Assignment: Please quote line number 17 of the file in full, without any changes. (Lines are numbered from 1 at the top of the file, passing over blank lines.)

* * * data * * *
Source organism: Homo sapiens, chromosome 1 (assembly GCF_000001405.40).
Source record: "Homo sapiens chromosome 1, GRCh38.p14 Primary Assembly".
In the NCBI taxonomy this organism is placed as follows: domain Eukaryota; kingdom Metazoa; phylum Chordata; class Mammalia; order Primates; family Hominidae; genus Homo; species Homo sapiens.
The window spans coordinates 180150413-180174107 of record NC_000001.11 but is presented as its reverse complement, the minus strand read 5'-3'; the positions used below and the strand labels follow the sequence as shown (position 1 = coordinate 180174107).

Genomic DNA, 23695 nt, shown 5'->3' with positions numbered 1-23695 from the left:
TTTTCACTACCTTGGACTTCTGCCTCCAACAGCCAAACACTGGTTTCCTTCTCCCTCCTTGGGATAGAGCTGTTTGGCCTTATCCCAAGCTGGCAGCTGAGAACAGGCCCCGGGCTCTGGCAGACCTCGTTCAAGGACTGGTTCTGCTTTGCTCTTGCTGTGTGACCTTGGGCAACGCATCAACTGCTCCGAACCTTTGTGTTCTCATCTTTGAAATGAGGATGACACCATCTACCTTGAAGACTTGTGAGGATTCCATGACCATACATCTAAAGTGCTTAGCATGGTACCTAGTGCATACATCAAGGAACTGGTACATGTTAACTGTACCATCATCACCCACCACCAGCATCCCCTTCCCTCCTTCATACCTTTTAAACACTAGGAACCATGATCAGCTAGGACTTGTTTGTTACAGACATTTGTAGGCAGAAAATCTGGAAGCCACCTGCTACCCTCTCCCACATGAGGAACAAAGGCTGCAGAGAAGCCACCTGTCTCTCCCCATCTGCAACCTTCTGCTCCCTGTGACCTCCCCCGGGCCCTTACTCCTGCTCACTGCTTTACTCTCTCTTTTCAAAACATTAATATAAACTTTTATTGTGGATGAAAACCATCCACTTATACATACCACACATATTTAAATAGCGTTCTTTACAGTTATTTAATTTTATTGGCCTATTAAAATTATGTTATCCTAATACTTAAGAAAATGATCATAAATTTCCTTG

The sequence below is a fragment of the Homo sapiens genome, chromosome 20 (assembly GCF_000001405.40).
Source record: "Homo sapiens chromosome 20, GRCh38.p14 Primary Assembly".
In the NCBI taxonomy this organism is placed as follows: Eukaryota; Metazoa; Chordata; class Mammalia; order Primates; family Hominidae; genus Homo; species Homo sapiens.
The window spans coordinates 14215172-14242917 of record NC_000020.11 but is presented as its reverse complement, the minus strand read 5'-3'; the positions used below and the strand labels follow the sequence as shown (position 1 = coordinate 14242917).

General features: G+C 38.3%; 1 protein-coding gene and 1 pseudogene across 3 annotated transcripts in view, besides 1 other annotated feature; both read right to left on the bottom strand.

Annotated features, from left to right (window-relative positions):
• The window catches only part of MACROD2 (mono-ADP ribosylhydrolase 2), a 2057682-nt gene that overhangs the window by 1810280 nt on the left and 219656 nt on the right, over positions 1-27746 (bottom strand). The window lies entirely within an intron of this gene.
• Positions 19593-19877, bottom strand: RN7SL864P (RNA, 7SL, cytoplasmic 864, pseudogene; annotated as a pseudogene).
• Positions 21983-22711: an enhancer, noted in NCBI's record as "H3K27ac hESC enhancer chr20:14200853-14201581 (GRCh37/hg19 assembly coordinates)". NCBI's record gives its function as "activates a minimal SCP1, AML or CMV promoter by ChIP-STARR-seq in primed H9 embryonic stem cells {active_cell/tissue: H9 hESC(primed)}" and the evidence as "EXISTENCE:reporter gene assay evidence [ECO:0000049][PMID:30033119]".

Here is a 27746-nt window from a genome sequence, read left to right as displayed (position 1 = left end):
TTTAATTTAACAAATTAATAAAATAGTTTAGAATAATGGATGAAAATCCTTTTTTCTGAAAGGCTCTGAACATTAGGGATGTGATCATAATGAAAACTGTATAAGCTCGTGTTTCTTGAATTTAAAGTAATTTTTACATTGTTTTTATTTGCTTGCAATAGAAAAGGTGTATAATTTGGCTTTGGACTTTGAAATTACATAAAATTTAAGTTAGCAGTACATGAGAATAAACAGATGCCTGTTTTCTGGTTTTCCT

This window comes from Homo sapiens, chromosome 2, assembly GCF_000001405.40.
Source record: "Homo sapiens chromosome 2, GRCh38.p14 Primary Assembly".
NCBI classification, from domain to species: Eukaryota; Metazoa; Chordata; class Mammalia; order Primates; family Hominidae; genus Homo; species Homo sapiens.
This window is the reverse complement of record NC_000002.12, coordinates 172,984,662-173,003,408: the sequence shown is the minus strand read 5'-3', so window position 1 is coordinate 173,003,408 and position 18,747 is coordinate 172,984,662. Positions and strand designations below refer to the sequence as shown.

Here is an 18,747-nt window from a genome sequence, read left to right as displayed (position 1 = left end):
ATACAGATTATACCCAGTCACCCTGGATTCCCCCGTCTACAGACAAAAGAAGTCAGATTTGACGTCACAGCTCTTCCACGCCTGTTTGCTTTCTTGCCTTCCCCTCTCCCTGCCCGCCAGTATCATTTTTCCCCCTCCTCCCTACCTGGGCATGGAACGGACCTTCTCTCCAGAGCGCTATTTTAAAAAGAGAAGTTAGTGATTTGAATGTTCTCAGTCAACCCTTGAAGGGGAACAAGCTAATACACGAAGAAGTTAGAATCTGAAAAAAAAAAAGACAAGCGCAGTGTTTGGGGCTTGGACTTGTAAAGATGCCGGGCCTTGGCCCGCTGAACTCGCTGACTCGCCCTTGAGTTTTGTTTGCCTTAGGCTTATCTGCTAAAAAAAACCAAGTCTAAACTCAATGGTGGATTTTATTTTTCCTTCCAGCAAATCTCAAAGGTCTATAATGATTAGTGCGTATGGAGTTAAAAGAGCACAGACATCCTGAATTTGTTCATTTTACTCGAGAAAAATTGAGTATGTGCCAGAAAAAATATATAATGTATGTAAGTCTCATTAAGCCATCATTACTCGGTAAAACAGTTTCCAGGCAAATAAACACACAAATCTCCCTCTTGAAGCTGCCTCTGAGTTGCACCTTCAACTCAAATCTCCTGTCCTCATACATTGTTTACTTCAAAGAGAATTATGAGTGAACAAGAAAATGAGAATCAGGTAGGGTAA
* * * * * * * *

TTTAATTTAACAAATTAATAAAATAGTTTAGAATAATGGATGAAAATCCTTTTTTCTGAAAGGCTCTGAACATTAGGGATGTGATCATAATGAAAACTGTATAAGCTCGTGTTTCTTGAATTTAAAGTAATTTTTACATTGTTTTTATTTGCTTGCAATAGAAAAGGTGTATAATTTGGCTTTGGACTTTGAAATTACATAAAATTTAAGTTAGCAGTACATGAGAATAAACAGATGCCTGTTTTCTGGTTTTCCT